He believes that the change in stance is due to the fact that "in the northern state of Alaska traditional communities have enormous political power and they send their delegates to the IWC meetings, but they are not authentic Eskimos who go out in boats made of animal hides and hunt with harpoons," he said.
"They have technology and government subsidies and they don’t hunt out of a need for survival," he added. In his opinion, this is a domestic political issue in the United States for which the rest of the members of the IWC are "taken hostage."
The Buenos Aires Group, as the Latin American bloc in the IWC is known, has announced that it will continue to oppose this initiative. The group is made up of Argentina, Brazil, Chile, Colombia, Costa Rica, Ecuador, Guatemala, Mexico, Nicaragua, Panama, Peru and Uruguay.
Roxana Schteinbarg of the Whale Conservation Institute of Argentina agreed that the greatest cause for concern is no longer Japan but rather the United States.
"In 2012, aboriginal whaling quotas will be up for negotiation once again, and it is possible that the United States has made a bilateral deal with Japan to support it now in order to get its backing for those quotas next year," Schteinbarg told Tierramérica.
But the United States is not alone in defending aboriginal subsistence quotas for Alaska. These quotas are also supported by Denmark, on behalf of Greenland, as well as Russia and even the Caribbean nation of St. Vincent and the Grenadines. "We agree that subsistence whaling should be allowed, but we don’t believe this to be the case in most of these countries," Schteinbarg added.
In countries that defend an aboriginal subsistence quota, she said, explosives are used to capture the whales, and whale meat is sold in supermarkets in Greenland, for example, which clearly demonstrates that this is in fact a case of commercial whaling. Given this state of affairs, it is fortunate that the Buenos Aires Group has continued to work towards a common strategy that "could make all the difference" in negotiations, said Schteinbarg.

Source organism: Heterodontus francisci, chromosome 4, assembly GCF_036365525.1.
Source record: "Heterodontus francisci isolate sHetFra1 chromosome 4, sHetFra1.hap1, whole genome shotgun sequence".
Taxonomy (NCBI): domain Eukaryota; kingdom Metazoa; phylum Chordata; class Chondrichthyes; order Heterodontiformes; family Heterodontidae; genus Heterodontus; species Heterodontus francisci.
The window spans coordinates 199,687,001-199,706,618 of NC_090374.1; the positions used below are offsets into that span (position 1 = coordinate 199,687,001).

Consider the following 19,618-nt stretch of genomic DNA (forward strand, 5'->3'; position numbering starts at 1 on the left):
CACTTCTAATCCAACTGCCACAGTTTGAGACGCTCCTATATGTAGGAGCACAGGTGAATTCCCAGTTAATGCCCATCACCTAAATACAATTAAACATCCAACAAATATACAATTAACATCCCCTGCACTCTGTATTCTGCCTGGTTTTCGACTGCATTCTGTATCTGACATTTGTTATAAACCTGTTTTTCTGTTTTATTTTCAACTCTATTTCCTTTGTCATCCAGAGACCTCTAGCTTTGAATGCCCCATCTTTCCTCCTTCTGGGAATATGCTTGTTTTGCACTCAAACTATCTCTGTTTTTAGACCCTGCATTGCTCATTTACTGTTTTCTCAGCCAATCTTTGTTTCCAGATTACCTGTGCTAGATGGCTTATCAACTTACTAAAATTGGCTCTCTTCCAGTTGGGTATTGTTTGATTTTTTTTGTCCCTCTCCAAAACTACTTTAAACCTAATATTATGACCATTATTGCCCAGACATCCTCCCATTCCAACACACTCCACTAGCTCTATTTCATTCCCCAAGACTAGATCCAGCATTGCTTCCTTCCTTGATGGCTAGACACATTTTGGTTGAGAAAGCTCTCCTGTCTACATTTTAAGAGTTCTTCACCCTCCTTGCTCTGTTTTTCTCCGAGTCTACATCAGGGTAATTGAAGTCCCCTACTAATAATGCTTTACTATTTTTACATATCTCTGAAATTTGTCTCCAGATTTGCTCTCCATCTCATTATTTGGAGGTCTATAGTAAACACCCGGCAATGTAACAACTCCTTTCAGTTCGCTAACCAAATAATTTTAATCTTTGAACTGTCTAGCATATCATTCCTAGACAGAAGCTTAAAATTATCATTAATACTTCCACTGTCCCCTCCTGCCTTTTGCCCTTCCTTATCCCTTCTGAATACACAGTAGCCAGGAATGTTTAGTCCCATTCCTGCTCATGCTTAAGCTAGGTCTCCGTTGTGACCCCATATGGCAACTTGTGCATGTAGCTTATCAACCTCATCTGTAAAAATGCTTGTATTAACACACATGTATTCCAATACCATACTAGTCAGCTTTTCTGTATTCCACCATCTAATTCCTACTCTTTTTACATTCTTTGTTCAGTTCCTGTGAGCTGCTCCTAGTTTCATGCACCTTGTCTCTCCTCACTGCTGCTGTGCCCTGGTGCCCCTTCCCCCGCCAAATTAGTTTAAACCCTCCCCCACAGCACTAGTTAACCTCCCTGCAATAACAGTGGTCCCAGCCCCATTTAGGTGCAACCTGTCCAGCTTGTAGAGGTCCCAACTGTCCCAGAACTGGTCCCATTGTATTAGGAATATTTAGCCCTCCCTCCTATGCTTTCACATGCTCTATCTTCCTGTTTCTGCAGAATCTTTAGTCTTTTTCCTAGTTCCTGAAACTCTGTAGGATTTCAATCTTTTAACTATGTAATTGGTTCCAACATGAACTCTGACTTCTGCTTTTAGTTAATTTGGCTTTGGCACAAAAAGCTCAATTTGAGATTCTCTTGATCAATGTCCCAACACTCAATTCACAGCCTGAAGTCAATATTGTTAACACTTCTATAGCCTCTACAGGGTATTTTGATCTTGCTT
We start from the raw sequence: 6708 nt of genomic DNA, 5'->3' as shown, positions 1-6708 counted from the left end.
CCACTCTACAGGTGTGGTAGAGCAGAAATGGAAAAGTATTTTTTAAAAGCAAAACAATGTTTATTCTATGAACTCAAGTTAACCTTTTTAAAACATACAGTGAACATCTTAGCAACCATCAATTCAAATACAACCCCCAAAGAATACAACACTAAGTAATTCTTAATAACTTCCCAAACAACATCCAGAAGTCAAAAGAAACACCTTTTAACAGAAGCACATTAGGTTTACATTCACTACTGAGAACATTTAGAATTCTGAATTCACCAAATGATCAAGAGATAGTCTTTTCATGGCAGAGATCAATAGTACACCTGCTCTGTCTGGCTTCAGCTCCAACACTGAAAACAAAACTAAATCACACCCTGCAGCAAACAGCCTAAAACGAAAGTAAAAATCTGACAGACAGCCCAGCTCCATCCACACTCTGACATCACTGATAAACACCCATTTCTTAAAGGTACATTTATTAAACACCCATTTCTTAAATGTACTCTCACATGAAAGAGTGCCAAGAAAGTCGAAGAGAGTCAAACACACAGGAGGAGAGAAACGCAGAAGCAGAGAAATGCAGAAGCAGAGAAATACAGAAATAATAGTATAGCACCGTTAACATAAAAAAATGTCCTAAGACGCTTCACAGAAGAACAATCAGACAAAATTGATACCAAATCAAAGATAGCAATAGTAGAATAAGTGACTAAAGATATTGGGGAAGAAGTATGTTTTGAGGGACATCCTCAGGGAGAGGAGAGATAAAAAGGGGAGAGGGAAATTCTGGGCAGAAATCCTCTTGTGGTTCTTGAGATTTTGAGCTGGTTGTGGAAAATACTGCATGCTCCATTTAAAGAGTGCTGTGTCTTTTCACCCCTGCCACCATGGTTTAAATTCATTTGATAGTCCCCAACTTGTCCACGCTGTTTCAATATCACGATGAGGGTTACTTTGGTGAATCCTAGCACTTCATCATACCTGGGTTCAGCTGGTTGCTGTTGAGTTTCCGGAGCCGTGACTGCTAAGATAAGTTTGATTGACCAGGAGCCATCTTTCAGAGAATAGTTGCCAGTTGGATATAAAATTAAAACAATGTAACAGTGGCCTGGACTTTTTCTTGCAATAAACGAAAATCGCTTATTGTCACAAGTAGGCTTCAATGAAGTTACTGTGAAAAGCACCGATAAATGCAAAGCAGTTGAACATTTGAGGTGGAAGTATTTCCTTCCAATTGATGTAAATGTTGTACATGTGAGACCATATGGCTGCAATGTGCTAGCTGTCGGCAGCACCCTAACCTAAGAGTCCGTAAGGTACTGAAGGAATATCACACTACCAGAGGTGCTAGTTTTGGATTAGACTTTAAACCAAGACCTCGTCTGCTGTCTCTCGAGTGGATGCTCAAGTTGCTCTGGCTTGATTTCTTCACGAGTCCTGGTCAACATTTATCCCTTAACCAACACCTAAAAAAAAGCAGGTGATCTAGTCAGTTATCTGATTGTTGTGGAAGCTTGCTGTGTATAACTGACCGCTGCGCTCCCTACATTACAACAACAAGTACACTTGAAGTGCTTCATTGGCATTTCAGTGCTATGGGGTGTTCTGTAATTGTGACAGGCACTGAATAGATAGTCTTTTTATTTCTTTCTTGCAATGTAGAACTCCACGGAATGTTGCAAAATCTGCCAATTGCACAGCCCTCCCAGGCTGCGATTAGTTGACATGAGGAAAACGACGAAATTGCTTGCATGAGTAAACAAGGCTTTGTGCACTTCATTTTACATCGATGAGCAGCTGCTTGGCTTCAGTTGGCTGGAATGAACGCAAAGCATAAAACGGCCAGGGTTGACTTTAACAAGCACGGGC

In Latin America, whale watching has become a popular tourism activity that has consistently grown over the last 40 years.
There are now 18 countries in the region that promote the activity, according to "The State of Whale Watching in Latin America", a report published in 2008 by the International Fund for Animal Welfare, Global Ocean and the Whale and Dolphin Conservation Society.
The Latin American delegates at the meeting in Jersey will propose changes to the IWC regulations to foster greater civil society participation, and will once again table a proposal for the creation of the South Atlantic Whale Sanctuary, an initiative that has still not gained a consensus.
Elsa Cabrera, executive director of the Cetacean Conservation Center of Chile, told Tierramérica that in order to expand public participation and gain greater support for these initiatives before the meeting in Jersey, on online petition campaign has been launched at http://www.cerocazadeballenas.cl/.
This story was originally published by Latin American newspapers that are part of the Tierramérica network. Tierramérica is a specialized news service produced by IPS with the backing of the United Nations Development Program, United Nations Environment Program and the World Bank.